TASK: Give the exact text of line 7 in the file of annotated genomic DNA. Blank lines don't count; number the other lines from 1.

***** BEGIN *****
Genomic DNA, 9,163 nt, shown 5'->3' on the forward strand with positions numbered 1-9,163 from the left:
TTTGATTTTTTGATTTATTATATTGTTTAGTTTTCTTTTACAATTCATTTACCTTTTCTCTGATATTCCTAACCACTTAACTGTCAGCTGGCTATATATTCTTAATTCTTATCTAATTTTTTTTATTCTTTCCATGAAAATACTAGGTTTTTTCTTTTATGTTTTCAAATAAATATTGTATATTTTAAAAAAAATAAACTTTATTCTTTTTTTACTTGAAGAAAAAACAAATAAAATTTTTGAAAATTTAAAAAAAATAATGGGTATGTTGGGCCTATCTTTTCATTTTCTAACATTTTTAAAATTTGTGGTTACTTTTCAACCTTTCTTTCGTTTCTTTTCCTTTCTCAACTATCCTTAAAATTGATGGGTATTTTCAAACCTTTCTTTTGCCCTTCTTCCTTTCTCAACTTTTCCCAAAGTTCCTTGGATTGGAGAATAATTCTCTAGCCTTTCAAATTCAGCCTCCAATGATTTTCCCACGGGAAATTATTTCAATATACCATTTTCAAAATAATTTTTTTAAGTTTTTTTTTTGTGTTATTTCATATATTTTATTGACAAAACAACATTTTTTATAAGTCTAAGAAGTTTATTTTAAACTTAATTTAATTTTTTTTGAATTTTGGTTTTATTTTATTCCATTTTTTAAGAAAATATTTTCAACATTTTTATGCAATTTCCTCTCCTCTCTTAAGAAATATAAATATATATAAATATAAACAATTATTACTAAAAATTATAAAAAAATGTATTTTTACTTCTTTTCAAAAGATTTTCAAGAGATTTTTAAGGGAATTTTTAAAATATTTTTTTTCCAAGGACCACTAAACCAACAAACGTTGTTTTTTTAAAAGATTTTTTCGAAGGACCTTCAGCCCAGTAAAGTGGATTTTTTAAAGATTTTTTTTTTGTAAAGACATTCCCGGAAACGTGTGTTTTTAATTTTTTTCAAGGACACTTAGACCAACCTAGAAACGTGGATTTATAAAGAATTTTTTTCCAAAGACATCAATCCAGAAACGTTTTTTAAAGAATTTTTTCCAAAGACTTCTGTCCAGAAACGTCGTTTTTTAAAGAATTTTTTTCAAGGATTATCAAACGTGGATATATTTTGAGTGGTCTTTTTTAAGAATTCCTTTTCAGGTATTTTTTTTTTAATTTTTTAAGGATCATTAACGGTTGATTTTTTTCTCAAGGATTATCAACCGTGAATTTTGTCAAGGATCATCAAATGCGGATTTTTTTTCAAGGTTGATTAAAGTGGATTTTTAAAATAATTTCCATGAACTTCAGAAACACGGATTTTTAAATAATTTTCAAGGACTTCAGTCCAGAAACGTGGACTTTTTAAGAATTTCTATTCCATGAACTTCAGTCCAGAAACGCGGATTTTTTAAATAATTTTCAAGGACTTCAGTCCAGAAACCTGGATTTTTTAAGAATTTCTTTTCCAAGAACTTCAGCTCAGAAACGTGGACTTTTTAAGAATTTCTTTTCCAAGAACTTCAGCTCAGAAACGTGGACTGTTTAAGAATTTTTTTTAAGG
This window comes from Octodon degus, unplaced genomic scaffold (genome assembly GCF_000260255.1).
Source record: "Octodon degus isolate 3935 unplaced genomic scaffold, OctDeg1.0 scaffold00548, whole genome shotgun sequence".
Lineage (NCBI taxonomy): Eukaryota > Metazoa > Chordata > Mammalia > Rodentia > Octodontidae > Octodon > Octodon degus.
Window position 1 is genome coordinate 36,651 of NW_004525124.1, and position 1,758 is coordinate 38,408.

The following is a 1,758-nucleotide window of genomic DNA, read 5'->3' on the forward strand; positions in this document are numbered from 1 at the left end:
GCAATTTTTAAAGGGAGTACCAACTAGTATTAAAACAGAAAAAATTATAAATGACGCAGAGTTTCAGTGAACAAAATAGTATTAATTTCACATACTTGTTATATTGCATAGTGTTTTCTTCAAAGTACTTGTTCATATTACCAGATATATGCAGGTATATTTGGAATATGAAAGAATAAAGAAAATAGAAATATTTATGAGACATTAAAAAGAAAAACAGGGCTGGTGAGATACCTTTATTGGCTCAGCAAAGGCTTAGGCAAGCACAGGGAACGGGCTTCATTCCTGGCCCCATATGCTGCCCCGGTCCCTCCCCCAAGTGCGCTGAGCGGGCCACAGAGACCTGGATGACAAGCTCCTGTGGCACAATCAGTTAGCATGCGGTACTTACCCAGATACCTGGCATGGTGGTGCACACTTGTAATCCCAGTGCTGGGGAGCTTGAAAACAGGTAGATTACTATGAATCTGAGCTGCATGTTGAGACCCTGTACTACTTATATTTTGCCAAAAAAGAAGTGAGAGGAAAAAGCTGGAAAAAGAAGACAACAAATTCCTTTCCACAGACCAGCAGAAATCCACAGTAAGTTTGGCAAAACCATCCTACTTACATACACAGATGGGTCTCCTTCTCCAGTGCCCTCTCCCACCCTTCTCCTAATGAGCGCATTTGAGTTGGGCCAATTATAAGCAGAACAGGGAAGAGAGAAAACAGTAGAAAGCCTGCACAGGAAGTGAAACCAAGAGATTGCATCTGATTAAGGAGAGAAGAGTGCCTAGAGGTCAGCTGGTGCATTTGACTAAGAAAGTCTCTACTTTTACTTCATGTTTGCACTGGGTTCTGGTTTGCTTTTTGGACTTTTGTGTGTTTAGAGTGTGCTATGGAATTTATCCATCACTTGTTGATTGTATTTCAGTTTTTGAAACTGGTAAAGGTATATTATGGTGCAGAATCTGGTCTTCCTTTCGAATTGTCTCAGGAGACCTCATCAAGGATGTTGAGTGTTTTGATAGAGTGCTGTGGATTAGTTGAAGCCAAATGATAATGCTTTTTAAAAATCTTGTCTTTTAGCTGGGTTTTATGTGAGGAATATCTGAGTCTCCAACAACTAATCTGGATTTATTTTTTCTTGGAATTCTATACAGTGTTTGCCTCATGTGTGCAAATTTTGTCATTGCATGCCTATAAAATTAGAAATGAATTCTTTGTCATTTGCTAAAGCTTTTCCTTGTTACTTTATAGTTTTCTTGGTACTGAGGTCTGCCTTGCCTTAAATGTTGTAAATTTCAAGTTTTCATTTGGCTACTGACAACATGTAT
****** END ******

The following is a 1,758-nucleotide window of genomic DNA, read 5'->3' on the forward strand; positions in this document are numbered from 1 at the left end: